Sunday, March 26, 2017

Hedwig and the Angry Inch

Hedwig and the Angry Inch is 19 years old(?!) The score has aged remarkably well. In that time LGBTQIA+ politics have made great strides and the show has grown from cult classic to Broadway smash. The story takes place at a rock concert by The Angry Inch. Hedwig has decided to confess all sins through cutting humor and brash songs. Hedwig wants to be seen as both victim and survivor. The truth is uglier as Hedwig has gone from being abused by a father and first spouse to the abuser of a young lover and second spouse. 

Tommy Speck was 17 when Hedwig seduced him. The Broadway production cast actors ranging from their late 20's to early 50's in the title role. An older Hedwig seems sadder (and creepier) chasing after the man that got away. 

Is Hedwig's story a redemption arc? The ending is ambiguous but I'd like to think so. Hedwig may feel like a failure but Hedwig is deservedly a hit.

Tuesday, March 21, 2017

Joan Crawford Musicals

Stephen Sondheim based the lyrics to the song I'm Still Here around the career of Joan Crawford

First you're another
Sloe-eyed vamp,
Then someone's mother,
Then you're camp.

The FX show Feud reminds us that Hollywood treats many of their actresses the same way. While she played dancing flappers in the 1920's I'm going to focus on two works from the 1950's.

Johnny Guitar
Music by Martin Silvestri. Lyrics and Music by Joel Higgins. Book by Nicholas van Hoogstraten. 2004 Off Broadway.

The 1954 film is campy because it took itself so seriously. It wants to be a feminist Western about McCarthyism. It's better remembered for Joan Crawford's outfits, Mercedes McCambridge's scenery munching and the barely repressed lesbian subtext. The 2004 musical flopped because it tried to be a zany Forbidden Broadway style spoof. The subtext became text which misses the point.

Torch Song
Screenplay by John Michael Hayes and 
Jan Lustig (de). 
Music by Adolph Deutsch. 1953 film.

Here's another film that didn't need a parody. (Though Carol Burnett made a go of it). Joan Crawford dancing in blackface while lip synching to India Adams is camp enough. 

Tuesday, March 14, 2017

The Harvey Girls

“In this day and age girls don’t leave home. But if you get a hankering you wanna roam.”

The railroad allowed Fred Harvey’s chain of restaurants and hotels brought civility to the Wild West and independence to single women in the 1870’s. His waitresses, the “Harvey Girls,” are the subject of one of Judy Garland’s most interesting films.

The show had one breakout song, “The Atchison Topeka and the Santa Fe.” This fantastic number introduces the townsfolk, the Harvey girls, the supporting cast and the plot. Then Garland enters and brings it to a big finish. She’s come to town to get married but the groom is a bust. She joins the Harvey Girls and never looks back.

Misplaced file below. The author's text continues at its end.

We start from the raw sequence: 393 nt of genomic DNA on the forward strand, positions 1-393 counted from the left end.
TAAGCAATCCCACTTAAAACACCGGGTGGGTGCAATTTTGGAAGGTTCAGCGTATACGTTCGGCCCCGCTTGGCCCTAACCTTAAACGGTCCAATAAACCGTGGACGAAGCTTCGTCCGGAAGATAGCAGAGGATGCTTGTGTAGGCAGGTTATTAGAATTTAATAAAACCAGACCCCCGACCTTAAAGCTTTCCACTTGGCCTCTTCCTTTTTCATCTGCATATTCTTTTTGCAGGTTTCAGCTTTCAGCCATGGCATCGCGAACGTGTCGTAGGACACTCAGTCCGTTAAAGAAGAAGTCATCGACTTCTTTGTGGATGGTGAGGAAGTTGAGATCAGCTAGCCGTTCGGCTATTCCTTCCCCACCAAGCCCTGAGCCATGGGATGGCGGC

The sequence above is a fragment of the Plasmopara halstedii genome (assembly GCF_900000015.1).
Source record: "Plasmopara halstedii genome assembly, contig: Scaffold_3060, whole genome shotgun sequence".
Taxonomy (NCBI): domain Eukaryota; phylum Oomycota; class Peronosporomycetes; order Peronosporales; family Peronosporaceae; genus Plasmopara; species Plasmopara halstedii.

The disposable love interest doesn’t appear till later. His duet with Garland was cut as the film’s not about him. Instead she shares a trio with Cyd Charisse (dubbed by Betty Russell) Virginia O’Brien’s fellow Harvey Girls as they struggle with the social roles they’ve been assigned. They learned their trades to attract husbands. When none appeared they used the skills to support themselves. The number feels like a template for Sweet Charities There’s Gotta Be Something Better Than This.” Their boss, Marjorie Main, and their rival, Angela Lansbury, will get solos as well. Main wants to class up the town. Lansbury… does not.

Lansbury’s “showgirl” is a hoot. Her solos were dubbed but her body language says more about her character than the lyrics. She looks fabulous but she’s bored. Garland’s rivalry brings a spark into Lansbury’s life and helps her find her priorities. At the end she’s happy to hand her boyfriend off to Garland and focus on her career. 

Friday, March 3, 2017

Little Me

Patrick Dennis is best remembered for his 1955 novel Auntie Mame: An Irreverent Escapade. Mame could be cruel but she had a big heart. There was no heart to be found in his 1961 novel Little Me: The Intimate Memoirs of that Great Star of Stage, Screen and Television, Belle Poitrine (as told to Patrick Dennis). Belle is ruthless as she sleeps and murders her way to B-movie stardom.

The musical shifted focus to her 7 hapless suitors. All were played by television star Sid Caesar. The show ran 257 performances and received 10 Tony nominations but revivals shutter fast. There’s not much there to work with. If Fosse had collaborated with Kander and Ebb he’d have explored the dark side of Belle’s ambition. Neil Simon’s book isn’t interested in that, or much of anything, beyond broad sketch comedy. Revivals have expanded Belle’s role but rewrites can’t make her sympathetic. The title song, “Little Me,” reminds us that Belle’s greatest love affair is with herself.